During the course of an election year it may be that two metropolitan community radio broadcasters fall over, go dead, because the Australian government cannot find less than $1½ million to maintain the digital radio program. While we are handing back hundreds of millions of dollars in licence fees to the commercial broadcasters, acknowledging the pressure that they face, somehow the government has been unable to find $1½ million to prevent community radio broadcasters from going off the air. There is nothing on that in this bill and there is very little for the community broadcasting sector in this package.

The Greens are disappointed that the government has chosen to bring these important reforms through the parliament in such an unbelievably shambolic fashion. I have been here for nearly five years. There are senators in this place who have been here for much longer than that, but in my brief time here I have not seen a package handled in this way. We deserve and the Australian public deserve a much better process. That is why we have the parliament; it is why we have the committee system; it is why we submit matters like this to debate; it is why we take evidence; it is why we hear expert views. To have, on matters as important as this, those processes short-circuited is extraordinary. Senator Macdonald is to follow my contribution. I expect him to give the government and the cross-benches both barrels for permitting what the government has proposed.

Senator Ian Macdonald: You are right!

Senator LUDLAM: Yes, quite right. I am looking forward to it, Senator Macdonald—not. However, I will concur with you that this is not the process that the government should have followed and nowhere have we seen a rational justification for why it has been done. Unlike the coalition, however, we did not reject this package out of hand. We think it is our obligation to protect media diversity in Australia. We have proposed some sensible amendments to the other package of bills, which the government this afternoon has accepted, and we believe that that is the way forward.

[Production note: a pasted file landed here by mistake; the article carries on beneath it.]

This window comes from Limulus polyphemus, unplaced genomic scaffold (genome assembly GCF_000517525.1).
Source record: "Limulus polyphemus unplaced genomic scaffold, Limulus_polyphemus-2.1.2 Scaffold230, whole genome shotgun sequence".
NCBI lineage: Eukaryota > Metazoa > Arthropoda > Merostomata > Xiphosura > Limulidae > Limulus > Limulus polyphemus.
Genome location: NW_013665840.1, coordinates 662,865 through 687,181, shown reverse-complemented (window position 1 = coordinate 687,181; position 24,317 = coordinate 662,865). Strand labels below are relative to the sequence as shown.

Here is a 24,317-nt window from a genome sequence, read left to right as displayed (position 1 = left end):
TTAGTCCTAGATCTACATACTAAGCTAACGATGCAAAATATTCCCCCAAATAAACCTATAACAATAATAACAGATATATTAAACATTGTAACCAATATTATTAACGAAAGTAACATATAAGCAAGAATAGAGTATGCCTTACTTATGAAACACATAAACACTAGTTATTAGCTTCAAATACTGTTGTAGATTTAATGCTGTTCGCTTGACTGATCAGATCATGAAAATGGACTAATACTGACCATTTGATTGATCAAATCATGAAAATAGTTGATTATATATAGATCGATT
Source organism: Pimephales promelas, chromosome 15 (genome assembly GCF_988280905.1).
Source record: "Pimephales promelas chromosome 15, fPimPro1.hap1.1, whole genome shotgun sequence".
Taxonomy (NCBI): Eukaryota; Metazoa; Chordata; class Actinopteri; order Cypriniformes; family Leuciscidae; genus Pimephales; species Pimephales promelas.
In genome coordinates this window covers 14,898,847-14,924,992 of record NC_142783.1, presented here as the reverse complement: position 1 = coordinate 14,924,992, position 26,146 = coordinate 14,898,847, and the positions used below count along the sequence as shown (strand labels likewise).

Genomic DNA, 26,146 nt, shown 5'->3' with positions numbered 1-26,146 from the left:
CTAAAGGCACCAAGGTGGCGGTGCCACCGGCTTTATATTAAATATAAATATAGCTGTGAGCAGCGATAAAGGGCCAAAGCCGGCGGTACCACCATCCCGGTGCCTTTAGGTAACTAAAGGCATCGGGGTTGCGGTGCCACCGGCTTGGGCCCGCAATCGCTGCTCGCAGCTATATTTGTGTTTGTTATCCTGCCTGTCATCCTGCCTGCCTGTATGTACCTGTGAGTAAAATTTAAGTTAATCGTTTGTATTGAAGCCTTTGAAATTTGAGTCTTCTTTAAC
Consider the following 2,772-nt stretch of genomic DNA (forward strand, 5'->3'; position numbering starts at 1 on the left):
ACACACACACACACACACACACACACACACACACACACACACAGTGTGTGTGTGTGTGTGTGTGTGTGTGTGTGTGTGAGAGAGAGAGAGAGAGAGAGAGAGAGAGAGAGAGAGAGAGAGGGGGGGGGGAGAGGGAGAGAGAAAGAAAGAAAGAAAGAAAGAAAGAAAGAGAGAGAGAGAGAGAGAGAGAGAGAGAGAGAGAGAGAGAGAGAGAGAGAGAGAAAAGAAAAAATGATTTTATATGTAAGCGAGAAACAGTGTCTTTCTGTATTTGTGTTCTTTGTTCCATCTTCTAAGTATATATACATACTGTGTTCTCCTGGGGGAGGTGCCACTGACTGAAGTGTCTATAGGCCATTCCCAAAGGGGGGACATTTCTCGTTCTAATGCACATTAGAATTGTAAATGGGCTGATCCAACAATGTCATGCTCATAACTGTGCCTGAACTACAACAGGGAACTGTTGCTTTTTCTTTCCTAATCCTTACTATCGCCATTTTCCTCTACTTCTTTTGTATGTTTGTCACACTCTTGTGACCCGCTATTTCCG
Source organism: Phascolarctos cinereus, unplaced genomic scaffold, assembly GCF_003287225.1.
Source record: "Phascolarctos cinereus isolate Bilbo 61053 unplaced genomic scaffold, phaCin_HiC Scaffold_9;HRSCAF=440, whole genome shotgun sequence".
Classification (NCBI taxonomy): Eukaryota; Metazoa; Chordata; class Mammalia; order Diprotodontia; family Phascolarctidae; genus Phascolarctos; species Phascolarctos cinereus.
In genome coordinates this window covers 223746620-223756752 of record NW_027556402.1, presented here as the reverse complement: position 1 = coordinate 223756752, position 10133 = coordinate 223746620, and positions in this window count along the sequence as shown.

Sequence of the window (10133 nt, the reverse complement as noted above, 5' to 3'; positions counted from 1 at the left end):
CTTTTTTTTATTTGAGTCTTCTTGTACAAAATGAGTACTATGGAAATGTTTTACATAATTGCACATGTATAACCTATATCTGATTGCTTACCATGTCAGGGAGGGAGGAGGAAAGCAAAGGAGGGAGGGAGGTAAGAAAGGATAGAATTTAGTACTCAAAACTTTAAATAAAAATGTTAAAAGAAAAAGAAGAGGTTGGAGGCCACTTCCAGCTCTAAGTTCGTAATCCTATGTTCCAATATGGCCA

This is a diminished set of reforms. The story of convergence is not done yet. In fact, every day that we delay, some of the reforms that were proposed and reviewed in depth by the two reports become more urgent. We could in fact emerge from this process not simply with a regulator for print and a regulator for broadcasters but more than one regulator for print. Multiple press councils was in the government's original drafting. I am pleased that we have been able to at least close that loophole. We now believe that the remaining bills are in fact in the public interest, will help protect media diversity and should be passed by this parliament.

For tonight, however, the package that is before us involves only the two broadcasting bills, acknowledging that the government has undertaken to make some commitments on reviews for local content and a commitment for spectrum for community broadcasters. Nonetheless, and understanding that Greens amendments in these matters would otherwise be lost, we believe that these bills are at least a step forward and that they enshrine the important place of our national public broadcasters as they continue to break new ground and provide an essential service to Australians online here in Australia and now in the region.